Oregonian, Novembr 1, 2015
City Council holds hearing on strategies for housing
Hood River News, August 7, 2015
Landing in Dallas, besides the weather change from rain to warm sunshine, we realized we had entered a new territory with an entirely different mindset.
Before we even left DFW, we were surprised to
see the amazing array of SUVs available for rent: BIG SUVs, small SUVs, crossover SUVs, luxury SUVs, 4WD trucks and vans, and more. Regular cars were clearly in the minority. Texas is not apologetic about using SUVs the way greenies want us to feel on the West Coast. Automobiles (and personal freedom) rule in Texas - especially trucks.
Toll roads are everywhere and are heavily used. The Interestate Freeway system is alive and well, but to siphon off excess congestion, toll roads were built and funded by the users. When points of congestion appear to be unmanageable, the regional transportation agencies plan (ahead) for ways to keep auto traffic moving. Conditions in Texas demonstrate that personal-mobility is unnecessarily difficult in our blue state where government doesn't just allow congestion, but works hard to create it.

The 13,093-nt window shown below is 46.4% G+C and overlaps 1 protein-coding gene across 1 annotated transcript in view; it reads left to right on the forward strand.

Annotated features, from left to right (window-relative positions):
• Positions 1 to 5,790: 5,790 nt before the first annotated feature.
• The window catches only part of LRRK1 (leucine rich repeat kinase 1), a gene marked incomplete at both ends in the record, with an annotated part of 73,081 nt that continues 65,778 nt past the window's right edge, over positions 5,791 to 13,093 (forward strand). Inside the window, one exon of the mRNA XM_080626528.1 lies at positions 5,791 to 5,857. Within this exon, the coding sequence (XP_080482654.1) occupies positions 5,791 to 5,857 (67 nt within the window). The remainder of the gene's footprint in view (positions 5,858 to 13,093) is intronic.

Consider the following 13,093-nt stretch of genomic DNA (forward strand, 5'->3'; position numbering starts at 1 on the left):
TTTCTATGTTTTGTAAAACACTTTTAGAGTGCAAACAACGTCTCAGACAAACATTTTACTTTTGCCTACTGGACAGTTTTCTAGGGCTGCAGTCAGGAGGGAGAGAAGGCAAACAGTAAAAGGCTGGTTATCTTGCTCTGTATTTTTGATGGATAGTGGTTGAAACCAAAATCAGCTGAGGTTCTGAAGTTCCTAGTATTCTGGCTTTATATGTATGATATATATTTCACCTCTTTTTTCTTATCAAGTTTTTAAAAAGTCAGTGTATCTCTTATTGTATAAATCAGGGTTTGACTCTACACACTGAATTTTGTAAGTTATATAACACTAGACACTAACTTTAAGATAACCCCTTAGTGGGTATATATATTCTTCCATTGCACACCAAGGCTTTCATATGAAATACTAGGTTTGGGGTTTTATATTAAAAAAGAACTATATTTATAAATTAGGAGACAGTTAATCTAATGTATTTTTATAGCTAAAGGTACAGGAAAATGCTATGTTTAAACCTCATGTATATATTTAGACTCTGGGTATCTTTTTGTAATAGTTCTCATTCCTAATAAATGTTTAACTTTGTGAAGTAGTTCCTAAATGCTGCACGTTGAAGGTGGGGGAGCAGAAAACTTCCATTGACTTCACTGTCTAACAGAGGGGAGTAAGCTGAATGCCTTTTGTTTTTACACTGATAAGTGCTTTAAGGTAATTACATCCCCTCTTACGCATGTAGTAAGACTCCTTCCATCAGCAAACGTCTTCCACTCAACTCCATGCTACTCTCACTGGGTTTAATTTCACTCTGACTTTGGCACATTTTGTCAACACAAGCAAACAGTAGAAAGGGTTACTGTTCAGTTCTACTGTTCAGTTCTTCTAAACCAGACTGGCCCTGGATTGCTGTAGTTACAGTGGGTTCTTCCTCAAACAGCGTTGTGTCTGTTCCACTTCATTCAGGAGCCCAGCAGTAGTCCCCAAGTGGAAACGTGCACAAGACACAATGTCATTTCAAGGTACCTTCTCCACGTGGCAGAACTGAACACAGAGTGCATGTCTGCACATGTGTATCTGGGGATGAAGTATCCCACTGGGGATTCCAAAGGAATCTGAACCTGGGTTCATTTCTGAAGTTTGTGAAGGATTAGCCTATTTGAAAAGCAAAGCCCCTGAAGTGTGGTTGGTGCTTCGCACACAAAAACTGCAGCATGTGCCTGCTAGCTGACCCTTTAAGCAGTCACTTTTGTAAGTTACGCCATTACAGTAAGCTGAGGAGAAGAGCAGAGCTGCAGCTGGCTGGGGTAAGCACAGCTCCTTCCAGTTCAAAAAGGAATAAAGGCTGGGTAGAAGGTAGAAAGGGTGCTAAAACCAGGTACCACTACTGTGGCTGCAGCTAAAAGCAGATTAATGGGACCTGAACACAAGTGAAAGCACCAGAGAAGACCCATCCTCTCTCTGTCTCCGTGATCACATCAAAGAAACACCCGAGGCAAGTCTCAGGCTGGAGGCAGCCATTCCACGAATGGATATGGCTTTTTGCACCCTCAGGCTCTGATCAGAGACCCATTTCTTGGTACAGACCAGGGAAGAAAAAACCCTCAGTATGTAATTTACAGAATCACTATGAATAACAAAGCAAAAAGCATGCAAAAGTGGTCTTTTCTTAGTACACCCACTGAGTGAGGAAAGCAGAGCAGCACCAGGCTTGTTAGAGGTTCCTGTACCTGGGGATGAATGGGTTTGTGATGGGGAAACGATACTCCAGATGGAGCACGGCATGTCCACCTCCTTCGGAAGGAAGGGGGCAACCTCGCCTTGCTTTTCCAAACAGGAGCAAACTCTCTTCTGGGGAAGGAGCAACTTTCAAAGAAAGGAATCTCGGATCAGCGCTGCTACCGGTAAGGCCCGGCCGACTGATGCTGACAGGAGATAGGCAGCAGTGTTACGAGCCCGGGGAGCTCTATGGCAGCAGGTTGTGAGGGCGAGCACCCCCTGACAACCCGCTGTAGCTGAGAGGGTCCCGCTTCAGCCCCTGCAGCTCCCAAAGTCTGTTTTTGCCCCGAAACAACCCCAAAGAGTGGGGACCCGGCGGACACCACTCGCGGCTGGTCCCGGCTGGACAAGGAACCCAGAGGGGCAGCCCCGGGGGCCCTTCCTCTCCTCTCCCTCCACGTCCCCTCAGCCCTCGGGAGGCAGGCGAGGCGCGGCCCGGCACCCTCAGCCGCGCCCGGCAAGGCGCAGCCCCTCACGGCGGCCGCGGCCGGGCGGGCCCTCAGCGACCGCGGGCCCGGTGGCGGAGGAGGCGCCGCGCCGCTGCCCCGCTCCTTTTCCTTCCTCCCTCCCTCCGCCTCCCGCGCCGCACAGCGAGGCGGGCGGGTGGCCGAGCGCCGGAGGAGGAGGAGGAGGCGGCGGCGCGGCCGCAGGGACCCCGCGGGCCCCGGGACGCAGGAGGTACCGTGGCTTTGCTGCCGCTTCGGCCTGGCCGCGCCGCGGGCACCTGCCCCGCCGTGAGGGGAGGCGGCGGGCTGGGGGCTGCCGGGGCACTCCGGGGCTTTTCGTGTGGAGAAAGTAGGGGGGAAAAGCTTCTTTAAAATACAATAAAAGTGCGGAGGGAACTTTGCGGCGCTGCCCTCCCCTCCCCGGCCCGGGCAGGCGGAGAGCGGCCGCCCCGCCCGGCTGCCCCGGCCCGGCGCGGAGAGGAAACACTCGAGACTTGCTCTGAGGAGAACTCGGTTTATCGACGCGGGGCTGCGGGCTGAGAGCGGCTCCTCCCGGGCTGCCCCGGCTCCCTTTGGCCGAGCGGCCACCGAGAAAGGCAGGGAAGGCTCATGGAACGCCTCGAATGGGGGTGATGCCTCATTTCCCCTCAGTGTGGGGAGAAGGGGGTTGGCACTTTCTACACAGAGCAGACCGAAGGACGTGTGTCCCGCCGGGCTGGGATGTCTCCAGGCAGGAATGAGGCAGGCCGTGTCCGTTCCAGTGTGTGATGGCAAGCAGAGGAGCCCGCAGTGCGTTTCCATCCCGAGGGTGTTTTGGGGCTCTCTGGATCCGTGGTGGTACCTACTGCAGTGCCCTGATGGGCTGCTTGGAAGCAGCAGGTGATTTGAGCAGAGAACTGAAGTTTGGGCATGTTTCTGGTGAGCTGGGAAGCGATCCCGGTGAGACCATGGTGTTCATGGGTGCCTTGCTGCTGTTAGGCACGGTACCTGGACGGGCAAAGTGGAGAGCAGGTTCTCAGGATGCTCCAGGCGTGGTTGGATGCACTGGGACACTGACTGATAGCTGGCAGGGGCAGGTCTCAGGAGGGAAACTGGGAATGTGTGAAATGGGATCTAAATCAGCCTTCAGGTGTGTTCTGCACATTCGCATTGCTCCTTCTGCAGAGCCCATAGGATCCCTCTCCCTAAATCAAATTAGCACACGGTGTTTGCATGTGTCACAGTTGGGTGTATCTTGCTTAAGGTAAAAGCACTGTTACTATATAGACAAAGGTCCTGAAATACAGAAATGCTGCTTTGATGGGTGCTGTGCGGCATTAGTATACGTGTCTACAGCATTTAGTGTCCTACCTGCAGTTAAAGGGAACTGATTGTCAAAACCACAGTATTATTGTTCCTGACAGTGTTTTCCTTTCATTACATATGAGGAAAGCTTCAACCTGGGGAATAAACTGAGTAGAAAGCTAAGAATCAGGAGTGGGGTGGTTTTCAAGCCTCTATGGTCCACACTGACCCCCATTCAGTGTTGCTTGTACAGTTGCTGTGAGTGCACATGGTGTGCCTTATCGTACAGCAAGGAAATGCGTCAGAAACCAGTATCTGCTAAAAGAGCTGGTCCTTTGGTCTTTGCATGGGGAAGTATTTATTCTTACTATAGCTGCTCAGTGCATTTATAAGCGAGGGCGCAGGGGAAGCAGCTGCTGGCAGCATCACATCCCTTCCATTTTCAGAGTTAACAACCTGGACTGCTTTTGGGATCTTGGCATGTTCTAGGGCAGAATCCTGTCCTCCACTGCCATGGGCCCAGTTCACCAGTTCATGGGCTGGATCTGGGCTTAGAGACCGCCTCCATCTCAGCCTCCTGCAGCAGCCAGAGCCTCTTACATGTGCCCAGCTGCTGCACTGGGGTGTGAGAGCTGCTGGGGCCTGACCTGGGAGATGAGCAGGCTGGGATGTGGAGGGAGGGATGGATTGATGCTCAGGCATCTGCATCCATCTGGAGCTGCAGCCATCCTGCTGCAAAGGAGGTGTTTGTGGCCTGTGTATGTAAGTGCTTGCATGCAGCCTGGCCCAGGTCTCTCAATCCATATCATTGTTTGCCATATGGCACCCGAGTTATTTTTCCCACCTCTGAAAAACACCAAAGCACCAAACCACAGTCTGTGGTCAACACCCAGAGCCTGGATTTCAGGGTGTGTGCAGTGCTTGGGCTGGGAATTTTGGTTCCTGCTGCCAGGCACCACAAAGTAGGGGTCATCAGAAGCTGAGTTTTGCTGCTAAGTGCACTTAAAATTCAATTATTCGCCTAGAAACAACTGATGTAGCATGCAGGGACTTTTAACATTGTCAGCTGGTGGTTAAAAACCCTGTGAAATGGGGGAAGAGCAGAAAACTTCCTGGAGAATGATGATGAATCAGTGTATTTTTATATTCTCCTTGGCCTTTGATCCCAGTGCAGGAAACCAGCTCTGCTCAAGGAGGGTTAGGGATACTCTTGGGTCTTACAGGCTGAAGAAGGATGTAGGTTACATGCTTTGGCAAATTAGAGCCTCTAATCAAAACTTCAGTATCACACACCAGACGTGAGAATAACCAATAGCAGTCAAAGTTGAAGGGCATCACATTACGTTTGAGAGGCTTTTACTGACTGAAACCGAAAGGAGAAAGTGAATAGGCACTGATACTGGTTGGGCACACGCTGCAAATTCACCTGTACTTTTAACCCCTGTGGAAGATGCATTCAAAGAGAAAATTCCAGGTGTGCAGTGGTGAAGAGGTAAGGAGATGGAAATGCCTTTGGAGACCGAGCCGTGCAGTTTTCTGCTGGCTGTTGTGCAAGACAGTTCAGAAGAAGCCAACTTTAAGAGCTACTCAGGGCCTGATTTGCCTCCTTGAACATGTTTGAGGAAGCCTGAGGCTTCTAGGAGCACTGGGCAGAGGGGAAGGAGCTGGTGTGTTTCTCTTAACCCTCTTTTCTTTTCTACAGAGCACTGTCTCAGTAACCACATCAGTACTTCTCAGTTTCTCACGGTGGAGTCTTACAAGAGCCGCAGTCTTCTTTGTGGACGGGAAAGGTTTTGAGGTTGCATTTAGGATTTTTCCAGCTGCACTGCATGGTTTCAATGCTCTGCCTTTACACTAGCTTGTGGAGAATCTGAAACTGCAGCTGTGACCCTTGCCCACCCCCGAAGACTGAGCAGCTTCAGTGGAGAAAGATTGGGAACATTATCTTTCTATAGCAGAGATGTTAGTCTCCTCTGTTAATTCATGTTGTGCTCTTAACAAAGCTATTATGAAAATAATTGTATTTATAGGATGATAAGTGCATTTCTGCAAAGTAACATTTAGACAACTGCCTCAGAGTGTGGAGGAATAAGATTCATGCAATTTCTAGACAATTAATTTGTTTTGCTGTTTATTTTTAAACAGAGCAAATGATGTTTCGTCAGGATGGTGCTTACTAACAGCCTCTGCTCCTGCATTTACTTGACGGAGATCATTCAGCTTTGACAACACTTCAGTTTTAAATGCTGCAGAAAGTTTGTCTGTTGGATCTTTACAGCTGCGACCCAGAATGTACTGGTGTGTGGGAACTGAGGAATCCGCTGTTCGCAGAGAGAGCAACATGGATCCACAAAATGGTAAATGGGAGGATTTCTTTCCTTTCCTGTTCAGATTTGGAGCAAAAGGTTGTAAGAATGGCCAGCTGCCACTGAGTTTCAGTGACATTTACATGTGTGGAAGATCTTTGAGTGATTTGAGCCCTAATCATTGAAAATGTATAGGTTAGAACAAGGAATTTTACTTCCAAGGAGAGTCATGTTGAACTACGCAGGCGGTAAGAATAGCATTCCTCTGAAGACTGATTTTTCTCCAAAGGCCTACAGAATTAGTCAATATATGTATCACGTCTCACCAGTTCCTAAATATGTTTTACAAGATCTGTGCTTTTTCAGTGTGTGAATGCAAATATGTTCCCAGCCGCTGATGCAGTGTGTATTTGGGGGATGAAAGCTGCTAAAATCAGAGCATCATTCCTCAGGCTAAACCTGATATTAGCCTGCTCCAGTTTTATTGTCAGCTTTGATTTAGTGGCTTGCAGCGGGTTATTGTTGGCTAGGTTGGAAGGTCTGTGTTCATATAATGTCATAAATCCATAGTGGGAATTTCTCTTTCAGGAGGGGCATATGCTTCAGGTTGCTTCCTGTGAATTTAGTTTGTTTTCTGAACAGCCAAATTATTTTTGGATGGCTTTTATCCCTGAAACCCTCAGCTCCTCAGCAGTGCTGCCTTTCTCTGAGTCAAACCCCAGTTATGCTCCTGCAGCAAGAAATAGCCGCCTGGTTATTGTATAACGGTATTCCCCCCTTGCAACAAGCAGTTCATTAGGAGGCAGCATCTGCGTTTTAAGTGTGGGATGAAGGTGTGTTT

Texas is an economic powerhouse drawing newcomers from all over the country; Texas has four of the top ten largest metropolitan areas in the U.S.: Houstin, Dallas-Ft. Worth, Austin, San Antinio. Housing is in short supply, and the apartment boom is in full swing there too. However, in all cases, homes are still a lot more affordable than in West Coast cities where land use (and land supply) regulations take their toll on housing affordability. (Below: homes in Dallas' north suburbs from $199k to $400k - from 3 to 5 bedrooms, all with pools). Austin is losing its affordability.
Austin is a blue city in a red state. Some things work well, but the growing emphasis on smart growth and light rail is telling. It's just not persuasive. You want vibrant? Go to 6th Street. But don't go the ground-floor, mixed-use, walkable developments near transit. These new place-making places are so generic they feel like just another Olive Garden or Chili's in another mini-mall. You can't "make" "vibrant" without lots and lots of free alcohol.